“I’m going to find you and smash your skull in.” The call ended with a clatter. She didn’t have time to process what happened. The next customer was fed through the telephone and the call process started again.
“Hi, you’re through to Jen. How can I help?” She kept the tremor from her voice, the perfect happy-to-help adviser, though typing the flood of details from the new caller didn’t stop her hands shaking.
She told her colleague about the incident. Reported the threat to her manager. Standard procedure.
“You did nothing wrong.” her colleague told her, though the reassurances didn’t help. Her mind kept going back to it. Even when she wasn’t thinking about it, the anxiety didn’t go away. It sat inside, jittering and hot, a constant reminder.
She knew there was nothing in the threat. An angry customer. There were always angry customers, people she couldn’t help no matter how hard she tried and people who didn’t want to be helped. She’d done her best. She was proud of herself for handling the rest of the day without breaking down.
Walking home with the winter chill clinging to her skin and black night wiping away the sky, her gut rolled. She glanced behind her as she turned onto her street. Her paranoia was stupid really. He was just a man on the phone. He didn’t know where she lived. He didn’t know her full name. Even if he meant the threat, he couldn’t get far.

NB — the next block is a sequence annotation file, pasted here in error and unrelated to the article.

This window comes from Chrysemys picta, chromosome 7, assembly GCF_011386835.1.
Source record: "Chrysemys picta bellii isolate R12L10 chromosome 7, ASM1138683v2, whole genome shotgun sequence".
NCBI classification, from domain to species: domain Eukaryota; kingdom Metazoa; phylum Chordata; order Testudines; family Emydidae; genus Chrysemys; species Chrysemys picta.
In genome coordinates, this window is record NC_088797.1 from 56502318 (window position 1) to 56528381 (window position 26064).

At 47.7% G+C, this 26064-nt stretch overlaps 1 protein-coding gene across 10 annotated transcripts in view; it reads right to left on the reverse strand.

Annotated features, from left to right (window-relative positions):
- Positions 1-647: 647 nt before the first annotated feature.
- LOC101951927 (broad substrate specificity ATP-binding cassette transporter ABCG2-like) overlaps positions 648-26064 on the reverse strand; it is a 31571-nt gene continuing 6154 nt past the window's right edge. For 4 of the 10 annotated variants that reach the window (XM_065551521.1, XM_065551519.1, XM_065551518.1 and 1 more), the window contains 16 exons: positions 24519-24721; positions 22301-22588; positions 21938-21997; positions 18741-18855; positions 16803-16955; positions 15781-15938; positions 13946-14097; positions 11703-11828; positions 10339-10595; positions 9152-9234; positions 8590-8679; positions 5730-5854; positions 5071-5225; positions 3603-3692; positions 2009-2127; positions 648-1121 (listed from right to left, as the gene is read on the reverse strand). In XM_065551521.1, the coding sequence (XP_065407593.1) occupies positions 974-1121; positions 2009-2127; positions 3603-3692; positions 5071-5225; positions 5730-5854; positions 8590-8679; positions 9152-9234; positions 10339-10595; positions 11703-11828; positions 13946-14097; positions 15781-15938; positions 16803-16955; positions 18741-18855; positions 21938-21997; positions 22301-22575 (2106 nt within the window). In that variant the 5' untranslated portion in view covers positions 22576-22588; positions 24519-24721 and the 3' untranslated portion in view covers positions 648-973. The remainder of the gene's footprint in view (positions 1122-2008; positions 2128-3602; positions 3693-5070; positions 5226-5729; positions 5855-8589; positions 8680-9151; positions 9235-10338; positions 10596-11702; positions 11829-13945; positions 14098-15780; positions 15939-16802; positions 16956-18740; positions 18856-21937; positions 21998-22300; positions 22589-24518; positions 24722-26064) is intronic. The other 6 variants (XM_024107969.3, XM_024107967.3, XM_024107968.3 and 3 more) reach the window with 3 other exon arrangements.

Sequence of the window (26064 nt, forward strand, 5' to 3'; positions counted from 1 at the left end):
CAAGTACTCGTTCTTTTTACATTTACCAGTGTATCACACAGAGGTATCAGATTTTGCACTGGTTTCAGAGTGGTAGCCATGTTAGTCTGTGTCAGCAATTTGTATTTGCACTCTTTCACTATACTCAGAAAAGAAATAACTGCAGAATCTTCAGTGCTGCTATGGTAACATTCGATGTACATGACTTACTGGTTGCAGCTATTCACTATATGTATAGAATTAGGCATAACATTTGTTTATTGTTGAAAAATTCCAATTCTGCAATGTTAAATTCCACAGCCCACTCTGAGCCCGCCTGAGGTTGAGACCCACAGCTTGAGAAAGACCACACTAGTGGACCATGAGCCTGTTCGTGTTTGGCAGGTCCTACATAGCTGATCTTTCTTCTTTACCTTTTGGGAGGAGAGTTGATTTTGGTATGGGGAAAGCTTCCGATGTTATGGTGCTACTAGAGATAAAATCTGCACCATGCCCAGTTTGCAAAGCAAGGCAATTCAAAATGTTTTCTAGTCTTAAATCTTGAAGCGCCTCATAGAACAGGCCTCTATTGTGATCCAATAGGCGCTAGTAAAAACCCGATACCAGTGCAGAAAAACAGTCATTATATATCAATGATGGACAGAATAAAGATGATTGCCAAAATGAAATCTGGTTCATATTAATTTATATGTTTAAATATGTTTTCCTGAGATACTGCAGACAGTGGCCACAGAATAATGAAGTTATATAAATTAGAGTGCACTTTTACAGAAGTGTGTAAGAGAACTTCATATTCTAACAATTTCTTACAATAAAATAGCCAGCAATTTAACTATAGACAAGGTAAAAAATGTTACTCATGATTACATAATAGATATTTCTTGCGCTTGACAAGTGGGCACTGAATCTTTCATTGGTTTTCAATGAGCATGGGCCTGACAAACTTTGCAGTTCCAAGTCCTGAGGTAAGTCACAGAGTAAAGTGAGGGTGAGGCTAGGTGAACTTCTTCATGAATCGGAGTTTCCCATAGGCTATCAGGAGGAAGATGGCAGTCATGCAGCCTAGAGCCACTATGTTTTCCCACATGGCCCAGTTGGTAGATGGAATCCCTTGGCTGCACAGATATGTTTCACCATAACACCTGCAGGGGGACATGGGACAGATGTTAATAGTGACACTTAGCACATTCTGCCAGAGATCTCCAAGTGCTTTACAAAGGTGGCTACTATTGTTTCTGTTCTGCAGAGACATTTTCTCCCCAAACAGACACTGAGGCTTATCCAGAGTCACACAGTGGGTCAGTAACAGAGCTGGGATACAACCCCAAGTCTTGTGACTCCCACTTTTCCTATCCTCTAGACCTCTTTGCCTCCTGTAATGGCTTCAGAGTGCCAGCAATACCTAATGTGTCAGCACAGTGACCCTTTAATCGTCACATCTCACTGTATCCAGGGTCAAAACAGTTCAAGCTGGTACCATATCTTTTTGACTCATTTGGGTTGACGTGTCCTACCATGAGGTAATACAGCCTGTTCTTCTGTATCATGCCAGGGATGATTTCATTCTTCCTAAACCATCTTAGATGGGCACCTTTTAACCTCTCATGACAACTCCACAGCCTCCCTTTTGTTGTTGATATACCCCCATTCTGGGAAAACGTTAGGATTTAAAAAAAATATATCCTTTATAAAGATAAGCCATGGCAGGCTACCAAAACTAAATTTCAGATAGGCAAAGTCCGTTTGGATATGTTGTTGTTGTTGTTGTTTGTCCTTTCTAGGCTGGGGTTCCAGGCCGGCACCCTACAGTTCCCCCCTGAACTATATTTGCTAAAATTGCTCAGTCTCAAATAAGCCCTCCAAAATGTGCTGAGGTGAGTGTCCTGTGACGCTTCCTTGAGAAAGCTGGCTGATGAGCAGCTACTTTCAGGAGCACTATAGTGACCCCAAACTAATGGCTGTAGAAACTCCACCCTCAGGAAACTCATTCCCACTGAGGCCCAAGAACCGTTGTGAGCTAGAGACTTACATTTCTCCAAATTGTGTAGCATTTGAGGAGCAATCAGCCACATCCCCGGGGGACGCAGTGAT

Though it’s easy to find someone online, she thought late that night. Had she put her place of work on her social media?
He had her first name, but he didn’t know her face. She was safe.
The next day of work, she took her calls. Three hundred. A new record. She was called a bitch only three times, once when she misheard what a customer said one too many times, and the other times she wasn’t sure why. She couldn’t concentrate.
Smash your skull in.
She could picture it. Hands twisting in her hair, fingers overlapping her ear and squeezing so tight until it burned. The pavement rushing to her face in one moment, in the next covered in blood.
She’d known someone who had been found. He couldn’t remember the caller until after the attack. Blamed himself, poor boy. He was ever so sweet, so polite. He used to make origami swans out of notepaper and gift one to everyone. He’d found a new job shortly after he left the hospital.
Rare case. One in thousands, tens of thousands. People hardly ever mean a threat. She’d told her prankster sister that she’ll kill her hundreds of times. She never meant it, even when she was angry enough to.
That next night, there was a man she’d never seen before stood at the end of her street. She gripped her house keys tight. Did that figure look like it could belong to the voice that threatened her?
She waited in a fast food restaurant until the man disappeared.
Each day at work got harder. Sick to her stomach. Scared. She couldn’t think. Every call she took she prayed went well.
Three weeks went by. She was just beginning to convince herself to relax, but walking out of work that evening, she heard a familiar voice.
“Excuse me. I want a word with you.”
Photo by Kat Jayne.